Posts Tagged ‘impressionistic

30
Aug
12

Bertrand Fleuret : “Landmasses and Railways” (Photo Book)

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“I am alone. Walking at random. Wandering, as if at random, among the unrecognizable fragments of what were palatial homes, public buildings, private residences, gaming houses and houses of prostitution, theatres, temples, and fountains. I am looking for something”. – Alain Robbe-Grillet

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“Landmasses and Railways”
Bertrand Fleuret
Photographs
2009
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“Landmasses and Railways”
Bertrand Fleuret
Photographs
2009
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“Landmasses and Railways”
Bertrand Fleuret
Photographs
2009
::

::
“Landmasses and Railways”
Bertrand Fleuret
Photographs
2009
::

::
“Landmasses and Railways”
Bertrand Fleuret
Photographs
2009
::

::
“Landmasses and Railways”
Bertrand Fleuret
Photographs
2009
::

::
“Landmasses and Railways”
Bertrand Fleuret
Photographs
2009
::

::
“Landmasses and Railways”
Bertrand Fleuret
Photographs
2009
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Bertrand Fleuret’s ‘Landmasses and Railways’ is a photographic travelogue to our interior, or perhaps an exploration outwards, to the encircling spheres above. Divided into five sections – I. The Melancholy of Departure, II. Approaching the City, III. Inside The Walls, IV. An Empty Building, and V. The Garden – the book takes us on a winding journey through a strange but familiar world. No time for questions. We quickly crash down into the ocean. Past the swarming jellyfish, we scramble for land, gasping for breath before safely making it ashore. From our initial descent, Fleuret takes us on a bewildering journey to the city, through its modern ruins and back to the primal undergrowth of the garden. Shooting in impressionistic black and white, Fleuret has the eye of a harried detective or alien cartographer. Remapping and exploring the world, Fleuret gathers fragments that cohere and then break apart. Is that a distant heavenly body or a glowing ball of trash? Drawing inspiration from such sources as the cosmic jazz musician Sun Ra, Chris Marker’s San Soleil, the novels of Alain Robbe-Grillet and Solaris, Fleuret’s book is a retro-futuristic travelogue as told by a bastard child of Provoke. – Extract : Adam Bell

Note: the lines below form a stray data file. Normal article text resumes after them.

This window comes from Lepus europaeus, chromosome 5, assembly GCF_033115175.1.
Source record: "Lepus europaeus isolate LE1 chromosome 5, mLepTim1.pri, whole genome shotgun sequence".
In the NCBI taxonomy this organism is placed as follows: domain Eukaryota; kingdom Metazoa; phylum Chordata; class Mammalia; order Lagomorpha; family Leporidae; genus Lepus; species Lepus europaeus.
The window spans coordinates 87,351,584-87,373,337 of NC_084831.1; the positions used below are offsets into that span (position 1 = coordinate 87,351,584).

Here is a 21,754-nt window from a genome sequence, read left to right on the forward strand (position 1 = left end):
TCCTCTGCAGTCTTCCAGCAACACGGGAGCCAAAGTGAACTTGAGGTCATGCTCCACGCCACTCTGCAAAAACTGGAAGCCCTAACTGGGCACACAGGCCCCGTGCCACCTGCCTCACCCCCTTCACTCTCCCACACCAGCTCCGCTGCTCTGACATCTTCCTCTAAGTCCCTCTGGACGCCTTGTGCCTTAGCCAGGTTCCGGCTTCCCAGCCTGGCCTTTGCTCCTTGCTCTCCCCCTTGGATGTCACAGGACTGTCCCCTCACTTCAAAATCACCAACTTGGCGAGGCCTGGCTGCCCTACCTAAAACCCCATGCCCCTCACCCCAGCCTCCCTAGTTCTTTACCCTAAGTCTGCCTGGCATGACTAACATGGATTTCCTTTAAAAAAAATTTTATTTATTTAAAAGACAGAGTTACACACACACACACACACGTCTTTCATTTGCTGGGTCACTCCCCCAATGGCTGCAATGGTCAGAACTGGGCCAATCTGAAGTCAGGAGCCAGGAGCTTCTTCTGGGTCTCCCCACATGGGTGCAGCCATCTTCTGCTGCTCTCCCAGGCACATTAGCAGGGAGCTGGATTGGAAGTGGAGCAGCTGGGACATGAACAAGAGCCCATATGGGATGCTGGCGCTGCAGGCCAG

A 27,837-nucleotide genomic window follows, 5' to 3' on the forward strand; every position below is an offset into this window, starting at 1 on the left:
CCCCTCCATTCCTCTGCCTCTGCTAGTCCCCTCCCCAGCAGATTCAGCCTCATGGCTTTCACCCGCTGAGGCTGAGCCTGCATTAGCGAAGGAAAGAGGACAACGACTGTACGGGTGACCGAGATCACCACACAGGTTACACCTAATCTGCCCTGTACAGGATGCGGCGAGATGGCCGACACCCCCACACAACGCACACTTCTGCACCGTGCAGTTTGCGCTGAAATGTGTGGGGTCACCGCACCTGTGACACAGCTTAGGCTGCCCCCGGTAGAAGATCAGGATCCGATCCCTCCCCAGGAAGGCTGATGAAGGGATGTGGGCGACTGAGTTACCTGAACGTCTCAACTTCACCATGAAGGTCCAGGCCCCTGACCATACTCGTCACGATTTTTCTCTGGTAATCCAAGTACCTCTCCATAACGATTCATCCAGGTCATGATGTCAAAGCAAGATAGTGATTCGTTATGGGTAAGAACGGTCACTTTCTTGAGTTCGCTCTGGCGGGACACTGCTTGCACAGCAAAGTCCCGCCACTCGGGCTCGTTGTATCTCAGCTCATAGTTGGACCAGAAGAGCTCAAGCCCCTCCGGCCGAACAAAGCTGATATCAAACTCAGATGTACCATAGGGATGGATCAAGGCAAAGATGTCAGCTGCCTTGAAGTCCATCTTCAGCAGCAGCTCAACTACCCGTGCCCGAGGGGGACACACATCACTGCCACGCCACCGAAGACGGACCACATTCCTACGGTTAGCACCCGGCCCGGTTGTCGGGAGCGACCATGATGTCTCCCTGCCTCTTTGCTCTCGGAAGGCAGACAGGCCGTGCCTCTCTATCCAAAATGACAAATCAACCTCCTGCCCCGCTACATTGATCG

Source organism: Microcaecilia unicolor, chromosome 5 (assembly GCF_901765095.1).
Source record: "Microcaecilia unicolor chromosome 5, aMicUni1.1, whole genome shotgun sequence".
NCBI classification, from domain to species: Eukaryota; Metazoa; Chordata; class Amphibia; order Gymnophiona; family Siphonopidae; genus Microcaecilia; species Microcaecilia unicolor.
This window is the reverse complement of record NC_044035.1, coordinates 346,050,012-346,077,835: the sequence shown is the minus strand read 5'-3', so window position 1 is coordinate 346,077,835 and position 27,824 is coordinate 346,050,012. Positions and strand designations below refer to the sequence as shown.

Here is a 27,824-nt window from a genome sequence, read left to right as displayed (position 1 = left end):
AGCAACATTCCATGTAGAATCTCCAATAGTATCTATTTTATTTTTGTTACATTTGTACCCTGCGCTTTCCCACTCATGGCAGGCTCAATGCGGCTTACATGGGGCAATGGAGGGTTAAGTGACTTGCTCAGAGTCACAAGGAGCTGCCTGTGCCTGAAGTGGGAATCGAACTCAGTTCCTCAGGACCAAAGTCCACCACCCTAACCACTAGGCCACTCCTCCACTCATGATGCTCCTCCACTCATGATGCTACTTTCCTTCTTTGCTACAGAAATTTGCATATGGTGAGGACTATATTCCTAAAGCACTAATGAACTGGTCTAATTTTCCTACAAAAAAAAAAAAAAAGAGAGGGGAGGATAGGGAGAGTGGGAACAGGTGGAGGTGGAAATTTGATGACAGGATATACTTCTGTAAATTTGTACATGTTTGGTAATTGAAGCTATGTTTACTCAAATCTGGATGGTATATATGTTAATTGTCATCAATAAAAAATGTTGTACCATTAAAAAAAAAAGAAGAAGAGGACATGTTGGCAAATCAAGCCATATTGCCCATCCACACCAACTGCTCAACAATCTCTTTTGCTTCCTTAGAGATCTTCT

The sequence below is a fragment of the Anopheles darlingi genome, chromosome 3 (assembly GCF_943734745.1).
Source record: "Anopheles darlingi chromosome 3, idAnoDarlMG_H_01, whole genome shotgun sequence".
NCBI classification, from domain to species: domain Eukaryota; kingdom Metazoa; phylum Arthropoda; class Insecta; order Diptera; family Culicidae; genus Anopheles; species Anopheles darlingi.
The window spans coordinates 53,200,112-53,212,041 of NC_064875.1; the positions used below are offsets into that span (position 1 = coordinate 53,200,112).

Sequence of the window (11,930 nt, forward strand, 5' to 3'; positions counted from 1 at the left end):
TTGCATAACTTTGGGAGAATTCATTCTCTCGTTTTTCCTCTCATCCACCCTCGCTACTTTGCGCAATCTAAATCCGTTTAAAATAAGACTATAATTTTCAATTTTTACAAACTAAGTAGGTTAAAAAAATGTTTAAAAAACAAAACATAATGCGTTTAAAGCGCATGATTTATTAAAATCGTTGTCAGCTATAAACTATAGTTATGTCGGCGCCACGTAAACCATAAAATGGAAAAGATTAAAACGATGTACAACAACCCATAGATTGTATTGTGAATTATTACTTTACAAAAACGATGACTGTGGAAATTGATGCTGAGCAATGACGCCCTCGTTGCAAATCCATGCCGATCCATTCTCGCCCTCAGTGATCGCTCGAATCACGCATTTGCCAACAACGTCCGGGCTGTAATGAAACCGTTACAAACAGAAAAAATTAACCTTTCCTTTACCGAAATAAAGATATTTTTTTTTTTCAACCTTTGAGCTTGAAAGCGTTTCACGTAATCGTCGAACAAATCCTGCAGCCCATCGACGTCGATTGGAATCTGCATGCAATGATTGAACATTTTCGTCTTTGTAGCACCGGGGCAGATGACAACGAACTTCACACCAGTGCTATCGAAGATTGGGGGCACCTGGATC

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Bertrand Fleuret : Website

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23
Feb
11

Idris Khan : “Bernd and Hilla Becher” Works (Photography)

“every…Bernd and Hilla Becher Spherical type Gasholders”
Lambda digital C print
80 x 65 in
2004

“every…Bernd and Hilla Becher Prison type Gasholders”
Lambda digital C print
80 x 65 in
2004

‘Homage to Bernd Becher’
Bromide print
30 x 34 in
2007

“every…Bernd and Hilla Becher Gable Sided Houses”
Lambda digital C print
80 x 65 in
2004

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Since 1959 Bernd and Hilla Becher have been photographing industrial structures that exemplify modernist engineering, such as gas reservoirs and water towers. These works are often presented in groups of similar design; their repeated images make these everyday buildings seem strangely imposing and alien. Idris Khan’s Every… Bernd And Hilla Becher… series appropriates the Bechers’ imagery and compiles their collections into single super-images. In these pieces, multiple images are digitally layered and super-imposed giving the effect of an impressionistic drawing or blurred film still.

The structures in the Bechers’ original photographs are almost identical, though in Khan’s hands the images’ contrast and opacity is adjusted to ensure each layer can be seen and has presence. Though Khan works in mechanised media and his images are of industrial subjects, their effect is of a soft ethereal energy. They exude a transfixing spiritual quality in their densely compacted details and ghostly outlines. …conveying a sense of time depicted in motion, as if transporting the old buildings, in their obsolete black and white format, into the extreme future.

The Bechers took their photos as a means to document a disappearing tradition; by grouping them according to ‘typology’ the buildings’ designs function like archetypal symbols or an architectural language. Through Khan’s translucent aggregations, structures such as …Spherical Type Gasholders lose their commanding simplicity and rigid formalism and descend into fractured and gestural blurs. Through his photographs Khan compresses the timeline of repetition into indivisible subsuming moments and creates a poetic mutability from the fixed codes of history. [Extract : Saatchi Gallery]

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Idris Khan : Victoria Miro

Idris Khan : Yvon Lambert




Ai : Series : Photography Book

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